Already a little late for our appointment, we stumbled down Donegall Street in the Cathedral Quarter of Northern Ireland’s Belfast. Our destination was The John Hewitt Bar, an interesting venue in that it’s owned by The Belfast Unemployed Resource Centre, a fantastic meeting point to start our afternoon with the godfather of Ulster punk – Terri Hooley.
We found Terri sitting at a table with a representative from the Northern Ireland Tourism Board. They were already two pints of Guinness in. Of course, it set the foundation for a great introduction to the Belfast music scene.
Making sure we didn’t get off to a rush, we enjoyed lunch whilst discussing the reason we had wanted to meet with him in the first place; the 2013 movie, Good Vibrations, written by Colin Carberry and Glenn Patterson. The film is a typical English-styled production detailing the life story of Terri Hooley and the instrumental role he played in the Belfast music scene, particularly in the late seventies when Punk was coming to the fore.
Terri, who is now 72, has fallen foul of most political groups in Northern Ireland, and even at that age seems to be a punch bag for either the IRA or Unionist thugs. Sitting at lunch, on a stage (the John Hewitt is famous for music acts), surrounded by images of all the famous Irish acts that have graced the very spot on which we are sitting, he proceeded to tell us that he simply stumbled on Punk, when in fact he is a hippie at heart. It becomes more apparent when we prepare to leave and his thick fifties styled overcoat glistens with “ban the bomb” badges.
A short walk away is our first destination, the Oh Yeah Music studios. We pass murals both political and comical, but not as harsh as those that can be seen on the Falls Road; interesting none the less.
The Oh Yeah music studios are a tribute to some of the world’s greatest musicians. As we enter, it’s clear that we are with a celebrity. There isn’t a person who doesn’t know Terri or purposefully gets up to greet him and to see who we are and why he is “touring” with a bunch of foreigners. There are artifacts, props and images from the movie Good Vibrations, but more impressive is the collection of artifacts from Northern Ireland’s most famous musicians. Feargal Sharkey and The Undertones, Van Morrison, Gary Moore and Snow Patrol, to name a few. Gary Lightbody of Snow Patrol is actually the man behind the initiative.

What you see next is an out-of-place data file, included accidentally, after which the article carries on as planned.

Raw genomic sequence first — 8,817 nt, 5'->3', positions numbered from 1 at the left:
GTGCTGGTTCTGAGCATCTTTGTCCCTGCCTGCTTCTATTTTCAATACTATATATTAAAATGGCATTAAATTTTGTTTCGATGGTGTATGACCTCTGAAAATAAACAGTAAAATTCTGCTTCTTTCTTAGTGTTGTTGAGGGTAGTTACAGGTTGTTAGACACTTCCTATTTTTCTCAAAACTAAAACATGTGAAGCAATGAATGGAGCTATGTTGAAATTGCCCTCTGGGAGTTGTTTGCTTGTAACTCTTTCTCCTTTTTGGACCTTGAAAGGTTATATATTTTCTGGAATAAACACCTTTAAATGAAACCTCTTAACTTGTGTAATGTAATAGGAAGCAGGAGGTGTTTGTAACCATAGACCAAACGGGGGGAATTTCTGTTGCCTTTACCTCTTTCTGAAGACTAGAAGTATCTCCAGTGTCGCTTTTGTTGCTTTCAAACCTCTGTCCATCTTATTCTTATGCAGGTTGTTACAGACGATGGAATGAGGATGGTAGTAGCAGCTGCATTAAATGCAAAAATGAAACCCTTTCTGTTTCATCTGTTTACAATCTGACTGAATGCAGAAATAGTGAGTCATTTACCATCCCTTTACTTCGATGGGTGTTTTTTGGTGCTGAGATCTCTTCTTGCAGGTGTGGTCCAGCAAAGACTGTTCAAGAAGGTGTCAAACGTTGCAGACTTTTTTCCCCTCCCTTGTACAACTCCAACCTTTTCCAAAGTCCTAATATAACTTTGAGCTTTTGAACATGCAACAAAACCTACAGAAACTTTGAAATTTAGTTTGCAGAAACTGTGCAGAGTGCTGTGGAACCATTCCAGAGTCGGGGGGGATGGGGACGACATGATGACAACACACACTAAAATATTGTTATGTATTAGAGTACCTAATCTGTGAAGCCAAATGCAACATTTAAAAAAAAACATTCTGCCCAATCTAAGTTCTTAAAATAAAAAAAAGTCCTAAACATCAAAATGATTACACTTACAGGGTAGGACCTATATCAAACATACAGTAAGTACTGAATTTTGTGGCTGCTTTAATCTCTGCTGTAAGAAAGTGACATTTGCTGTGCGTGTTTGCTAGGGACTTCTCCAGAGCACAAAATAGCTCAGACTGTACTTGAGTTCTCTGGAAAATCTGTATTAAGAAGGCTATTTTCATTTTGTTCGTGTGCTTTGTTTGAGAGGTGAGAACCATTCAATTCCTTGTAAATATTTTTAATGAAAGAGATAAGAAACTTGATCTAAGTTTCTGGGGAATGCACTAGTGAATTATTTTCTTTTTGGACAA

Not far away is the entrance to the old Harp Bar, made famous in the seventies, and celebrated in the film, but it’s closed now with only a plaque for visitors to see. Around the corner, however, are two amazing spots worthy of a visit.
The first being a courtyard that is simply decorated with the most amazing murals out there. Not political but quite literally a tribute to the good and the great of all who have come out of or influenced Belfast.
Opposite the entrance to the courtyard is another of Belfast’s famous drinking establishments, The Duke of York. Quite simply, the most ornately decorated pub we have ever visited and worthy of a stay. This is where we ended up concluding our discussions about the seventies, Punk music and how Terri lost his eye.
With the lockdown measures easing across the British Isles, staycations are on the cards for the remainder of 2021. If the music and culture of the 1970’s is in your genes, you will not go wrong with a trip to Belfast.